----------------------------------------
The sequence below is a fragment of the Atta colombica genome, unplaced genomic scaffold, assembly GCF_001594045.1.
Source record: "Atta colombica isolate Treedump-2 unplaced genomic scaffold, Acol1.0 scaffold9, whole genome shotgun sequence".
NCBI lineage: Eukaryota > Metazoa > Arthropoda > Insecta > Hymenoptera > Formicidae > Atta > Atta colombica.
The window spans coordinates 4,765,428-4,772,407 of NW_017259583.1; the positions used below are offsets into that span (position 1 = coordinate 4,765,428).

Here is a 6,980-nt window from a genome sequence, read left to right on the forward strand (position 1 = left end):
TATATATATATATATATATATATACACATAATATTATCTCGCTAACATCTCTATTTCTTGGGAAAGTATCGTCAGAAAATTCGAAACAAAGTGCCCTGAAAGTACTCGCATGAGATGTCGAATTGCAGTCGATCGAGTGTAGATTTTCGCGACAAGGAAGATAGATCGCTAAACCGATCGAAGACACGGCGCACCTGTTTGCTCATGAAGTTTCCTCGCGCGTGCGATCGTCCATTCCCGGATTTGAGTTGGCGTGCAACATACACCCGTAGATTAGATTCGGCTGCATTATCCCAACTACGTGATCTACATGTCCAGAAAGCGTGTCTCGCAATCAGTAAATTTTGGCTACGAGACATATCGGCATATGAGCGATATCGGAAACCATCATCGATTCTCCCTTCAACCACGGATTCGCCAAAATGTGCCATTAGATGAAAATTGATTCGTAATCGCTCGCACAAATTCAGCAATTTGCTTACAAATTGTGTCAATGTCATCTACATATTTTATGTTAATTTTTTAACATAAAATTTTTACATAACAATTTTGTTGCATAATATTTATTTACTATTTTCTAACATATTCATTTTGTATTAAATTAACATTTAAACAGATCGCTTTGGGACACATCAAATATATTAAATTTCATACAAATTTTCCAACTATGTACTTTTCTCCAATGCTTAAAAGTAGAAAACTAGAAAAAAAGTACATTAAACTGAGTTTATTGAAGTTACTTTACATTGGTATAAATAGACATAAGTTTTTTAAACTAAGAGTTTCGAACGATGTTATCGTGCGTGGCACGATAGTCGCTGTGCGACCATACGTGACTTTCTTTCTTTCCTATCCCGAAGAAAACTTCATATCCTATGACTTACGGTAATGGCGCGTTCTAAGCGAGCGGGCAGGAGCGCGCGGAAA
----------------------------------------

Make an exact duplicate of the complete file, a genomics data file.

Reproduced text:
The sequence below is a fragment of the Atta colombica genome, unplaced genomic scaffold, assembly GCF_001594045.1.
Source record: "Atta colombica isolate Treedump-2 unplaced genomic scaffold, Acol1.0 scaffold9, whole genome shotgun sequence".
NCBI lineage: Eukaryota > Metazoa > Arthropoda > Insecta > Hymenoptera > Formicidae > Atta > Atta colombica.
The window spans coordinates 4,765,428-4,772,407 of NW_017259583.1; the positions used below are offsets into that span (position 1 = coordinate 4,765,428).

Here is a 6,980-nt window from a genome sequence, read left to right on the forward strand (position 1 = left end):
TATATATATATATATATATATATACACATAATATTATCTCGCTAACATCTCTATTTCTTGGGAAAGTATCGTCAGAAAATTCGAAACAAAGTGCCCTGAAAGTACTCGCATGAGATGTCGAATTGCAGTCGATCGAGTGTAGATTTTCGCGACAAGGAAGATAGATCGCTAAACCGATCGAAGACACGGCGCACCTGTTTGCTCATGAAGTTTCCTCGCGCGTGCGATCGTCCATTCCCGGATTTGAGTTGGCGTGCAACATACACCCGTAGATTAGATTCGGCTGCATTATCCCAACTACGTGATCTACATGTCCAGAAAGCGTGTCTCGCAATCAGTAAATTTTGGCTACGAGACATATCGGCATATGAGCGATATCGGAAACCATCATCGATTCTCCCTTCAACCACGGATTCGCCAAAATGTGCCATTAGATGAAAATTGATTCGTAATCGCTCGCACAAATTCAGCAATTTGCTTACAAATTGTGTCAATGTCATCTACATATTTTATGTTAATTTTTTAACATAAAATTTTTACATAACAATTTTGTTGCATAATATTTATTTACTATTTTCTAACATATTCATTTTGTATTAAATTAACATTTAAACAGATCGCTTTGGGACACATCAAATATATTAAATTTCATACAAATTTTCCAACTATGTACTTTTCTCCAATGCTTAAAAGTAGAAAACTAGAAAAAAAGTACATTAAACTGAGTTTATTGAAGTTACTTTACATTGGTATAAATAGACATAAGTTTTTTAAACTAAGAGTTTCGAACGATGTTATCGTGCGTGGCACGATAGTCGCTGTGCGACCATACGTGACTTTCTTTCTTTCCTATCCCGAAGAAAACTTCATATCCTATGACTTACGGTAATGGCGCGTTCTAAGCGAGCGGGCAGGAGCGCGCGGAAA